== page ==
The Central Bank of Kenya has begun approving lenders’ applications to increase the cost of loans based on customer risks, setting the stage for expensive credit for small traders and workers in the informal sector.
Equity Bank #ticker:EQTY is the first lender to publicly reveal that the CBK has approved the risk element in its lending formula, pricing its loan at between 13 percent and 18.5 percent compared to the current average of 13.5 percent.
Multiple bank executives had last protested to the International Monetary Fund (IMF) over the CBK’s reluctance to approve their applications to raise the cost of loans following the scrapping of interest rate controls on November 7, 2019.
Banks have been eager to price loans to different clients based on their risk profile but this flexibility remained a mirage after the CBK stepped in as the de facto controller of cost of credit.
Equity Bank on Monday said the regulator had approved its risk lending models following two years of talks, indicating CBK has now started allowing banks to gradually raise rates.
“Interest on loans will now be based on the risk of the client. We are using sovereign risk as the base, then adding the risk of the individual sector and then within the sector the specific client risk and then we add operational costs,” Equity Bank chief executive James Mwangi said.
“So instead of the previous [pricing model] where we had loan appraisal fees, and all the rest, we are now saying here is one rate of interest and it is annualised and on reducing balances. We have simplified and removed the fees and combined the rate into one based on the sovereign risk.”
Mr Mwangi said the new pricing model will have base of 13 percent, which matches the average rate charged on government bonds of over five years
Small businesses will get loans at between 14 percent and 16 percent rate from Equity Bank while unsecured loans will attract as much as 18 percent.
“There are corporates like the blue chip firms which will be able to get as low as the sovereign rates. those with higher risk will go all the way to 16 percent, then there is the SMEs from 14 percent to 16 percent. The unsecured individual lending micro, small and medium enterprises from 16 percent to 18 percent,” Mr Mwangi added.
Other tops banks such as Cooperate Bank #ticker:COOP , KCB Group #ticker:KCB and NCBA Group #ticker:NCBA remained tightlipped on their applications to the CBK for review of their lending rates. Bankers fret talking publicly for fear of CBK reprisals.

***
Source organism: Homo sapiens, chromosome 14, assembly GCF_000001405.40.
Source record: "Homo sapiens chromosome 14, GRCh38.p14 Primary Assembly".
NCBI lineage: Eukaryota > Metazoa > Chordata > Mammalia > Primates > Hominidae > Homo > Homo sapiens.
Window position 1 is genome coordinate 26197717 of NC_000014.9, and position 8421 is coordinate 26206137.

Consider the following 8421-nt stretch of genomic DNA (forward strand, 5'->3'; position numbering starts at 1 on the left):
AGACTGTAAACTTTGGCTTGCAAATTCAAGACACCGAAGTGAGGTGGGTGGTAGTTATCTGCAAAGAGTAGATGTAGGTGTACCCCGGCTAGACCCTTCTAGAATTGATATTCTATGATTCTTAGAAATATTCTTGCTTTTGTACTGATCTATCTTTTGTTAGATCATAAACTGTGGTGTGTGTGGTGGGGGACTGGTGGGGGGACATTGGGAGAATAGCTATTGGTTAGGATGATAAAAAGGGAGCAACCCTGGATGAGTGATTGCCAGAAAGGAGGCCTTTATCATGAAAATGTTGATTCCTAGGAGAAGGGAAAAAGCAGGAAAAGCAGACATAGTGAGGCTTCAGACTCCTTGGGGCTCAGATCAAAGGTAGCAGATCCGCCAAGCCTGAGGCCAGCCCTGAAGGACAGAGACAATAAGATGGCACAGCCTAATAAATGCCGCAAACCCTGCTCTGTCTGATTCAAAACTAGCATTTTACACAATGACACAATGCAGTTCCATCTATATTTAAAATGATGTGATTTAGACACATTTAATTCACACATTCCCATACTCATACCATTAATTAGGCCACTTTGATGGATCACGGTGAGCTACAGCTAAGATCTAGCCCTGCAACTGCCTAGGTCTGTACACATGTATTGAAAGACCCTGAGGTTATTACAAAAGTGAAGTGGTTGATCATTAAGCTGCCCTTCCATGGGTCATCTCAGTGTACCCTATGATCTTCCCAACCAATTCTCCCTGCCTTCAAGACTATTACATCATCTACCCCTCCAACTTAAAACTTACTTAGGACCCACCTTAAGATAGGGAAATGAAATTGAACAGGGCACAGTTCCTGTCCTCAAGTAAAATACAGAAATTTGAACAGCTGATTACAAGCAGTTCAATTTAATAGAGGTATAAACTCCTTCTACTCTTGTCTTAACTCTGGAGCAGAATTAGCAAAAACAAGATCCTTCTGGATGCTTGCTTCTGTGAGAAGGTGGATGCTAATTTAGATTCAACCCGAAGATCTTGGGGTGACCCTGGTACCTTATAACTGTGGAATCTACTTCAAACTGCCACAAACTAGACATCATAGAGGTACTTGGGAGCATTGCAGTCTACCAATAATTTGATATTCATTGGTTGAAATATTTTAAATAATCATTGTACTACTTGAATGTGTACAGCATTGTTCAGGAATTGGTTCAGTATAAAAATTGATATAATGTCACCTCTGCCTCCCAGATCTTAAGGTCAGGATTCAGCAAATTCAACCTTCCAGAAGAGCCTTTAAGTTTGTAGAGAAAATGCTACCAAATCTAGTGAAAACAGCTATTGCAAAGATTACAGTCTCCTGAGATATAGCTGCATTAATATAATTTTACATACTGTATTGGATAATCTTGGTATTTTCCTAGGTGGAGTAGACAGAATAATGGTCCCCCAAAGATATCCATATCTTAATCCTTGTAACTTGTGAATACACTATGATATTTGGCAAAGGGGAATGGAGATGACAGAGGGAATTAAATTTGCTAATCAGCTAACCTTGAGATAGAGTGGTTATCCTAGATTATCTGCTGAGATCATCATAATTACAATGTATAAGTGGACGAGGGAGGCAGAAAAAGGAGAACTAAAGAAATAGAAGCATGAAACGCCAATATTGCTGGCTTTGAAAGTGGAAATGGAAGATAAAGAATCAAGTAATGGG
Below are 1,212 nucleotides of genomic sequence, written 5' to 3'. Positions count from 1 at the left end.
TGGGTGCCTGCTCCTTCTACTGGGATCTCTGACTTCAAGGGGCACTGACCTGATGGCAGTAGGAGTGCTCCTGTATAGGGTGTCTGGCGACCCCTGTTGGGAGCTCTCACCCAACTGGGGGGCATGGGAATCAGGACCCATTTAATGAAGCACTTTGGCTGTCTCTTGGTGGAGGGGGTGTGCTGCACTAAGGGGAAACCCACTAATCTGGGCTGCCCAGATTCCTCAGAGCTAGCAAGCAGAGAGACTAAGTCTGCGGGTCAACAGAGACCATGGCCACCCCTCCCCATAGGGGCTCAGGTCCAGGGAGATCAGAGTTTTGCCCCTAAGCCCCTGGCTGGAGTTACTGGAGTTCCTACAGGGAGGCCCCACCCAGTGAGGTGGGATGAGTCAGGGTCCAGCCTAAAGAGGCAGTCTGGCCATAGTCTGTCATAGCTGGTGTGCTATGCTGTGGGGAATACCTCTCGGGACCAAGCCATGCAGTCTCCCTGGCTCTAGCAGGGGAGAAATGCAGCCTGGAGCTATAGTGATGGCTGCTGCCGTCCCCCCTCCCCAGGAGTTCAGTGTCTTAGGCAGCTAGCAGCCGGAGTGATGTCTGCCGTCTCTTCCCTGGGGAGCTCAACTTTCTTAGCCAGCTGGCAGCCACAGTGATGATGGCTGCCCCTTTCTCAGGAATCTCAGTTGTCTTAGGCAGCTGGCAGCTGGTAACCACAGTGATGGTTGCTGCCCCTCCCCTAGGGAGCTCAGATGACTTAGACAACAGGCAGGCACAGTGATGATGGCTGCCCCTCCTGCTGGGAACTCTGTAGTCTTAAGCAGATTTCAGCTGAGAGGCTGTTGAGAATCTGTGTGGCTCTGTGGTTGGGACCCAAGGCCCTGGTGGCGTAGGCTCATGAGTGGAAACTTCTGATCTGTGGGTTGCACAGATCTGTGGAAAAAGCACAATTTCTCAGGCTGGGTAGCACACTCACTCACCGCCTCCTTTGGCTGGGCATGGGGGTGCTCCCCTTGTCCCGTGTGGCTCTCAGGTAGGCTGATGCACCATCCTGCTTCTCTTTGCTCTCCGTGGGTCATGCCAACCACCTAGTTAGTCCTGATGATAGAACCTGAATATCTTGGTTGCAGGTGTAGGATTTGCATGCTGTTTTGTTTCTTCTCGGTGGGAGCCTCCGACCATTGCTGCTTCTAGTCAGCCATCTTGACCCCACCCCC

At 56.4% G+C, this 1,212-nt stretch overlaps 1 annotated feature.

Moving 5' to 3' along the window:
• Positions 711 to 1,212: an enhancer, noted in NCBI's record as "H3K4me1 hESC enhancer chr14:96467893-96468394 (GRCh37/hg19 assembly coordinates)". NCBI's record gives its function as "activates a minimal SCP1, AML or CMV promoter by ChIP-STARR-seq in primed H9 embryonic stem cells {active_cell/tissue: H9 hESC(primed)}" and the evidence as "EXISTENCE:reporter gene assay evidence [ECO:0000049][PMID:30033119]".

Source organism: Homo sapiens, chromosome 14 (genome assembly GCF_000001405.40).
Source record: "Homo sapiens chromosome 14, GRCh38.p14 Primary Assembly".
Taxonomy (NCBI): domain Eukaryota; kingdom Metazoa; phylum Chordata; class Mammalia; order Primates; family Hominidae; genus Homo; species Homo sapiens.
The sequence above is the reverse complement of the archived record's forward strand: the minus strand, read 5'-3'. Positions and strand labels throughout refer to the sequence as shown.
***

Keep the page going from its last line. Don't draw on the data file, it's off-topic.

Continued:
“Getting approval is a nightmare. CBK has taken a more customer protection approach as opposed to the industry needs,” a bank CEO told the Business Daily in an earlier interview.
Banks say that the delayed shift to risk-based lending has forced many of them to deepen investment in government securities and restrict lending to high-quality customers with a lower risk of default.
This emerged at a time supply of loans to the private sector grew by 8.6 percent in the year to December 2021, which is below the ideal rate of 12-15 percent needed to support economic growth.
“With an ample capital position and strong deposit growth, banks are positioned to extend credit to the economy to support the recovery, though they may face some headwinds,” said the IMF.
“Banks’ holdings of government securities stand at a relatively high 31 percent of assets and are expected to rise further in the coming year.”
The IMF says that Kenya’s lending rates have remained little changed when compared to the period the State controlled bank loan costs.
The lending rates averaged 12.38 percent in November 2019 when the rate cap was repealed, with the Central Bank Rate (CBR) then at 8.5 percent.
In January, lending rates averaged 12.12 percent.
To play it safe, banks have slightly cut the average lending rates in line with the reduction of the CBR, which has been lowered to seven percent, underlining the conundrum lenders find themselves in.
The government removed the cap after it was blamed for curbing credit growth during its three years of existence.
Banks use a base rate that is normally the cost of funds, plus a margin and a risk premium, to determine how much they should charge a particular customer.
The cap, which set rates at four percentage points above the central bank’s benchmark lending for all customers, had taken out that equation and the flexibility that lenders say they need to accommodate customers deemed as risky borrowers.
The inability to price risk in lending is shutting out many prospective borrowers as banks seek to reduce their exposure from already large defaults brought by the Covid-19 pandemic.
The banking regulations of 2006 require banks to seek the CBK’s nod when changing features of any products, including loans.
“Any change in the features of the product changes the product as earlier approved and, therefore, the changed product with less, more or otherwise varied features must be approved by the CBK prior to rollout,” the CBK reminded banks in a 2016 circular.
The CBK has repeatedly warned banks against reverting to punitive interest rates of more than 20 percent in the post-rate cap regime and wants every lender to justify the margins it puts in its formula.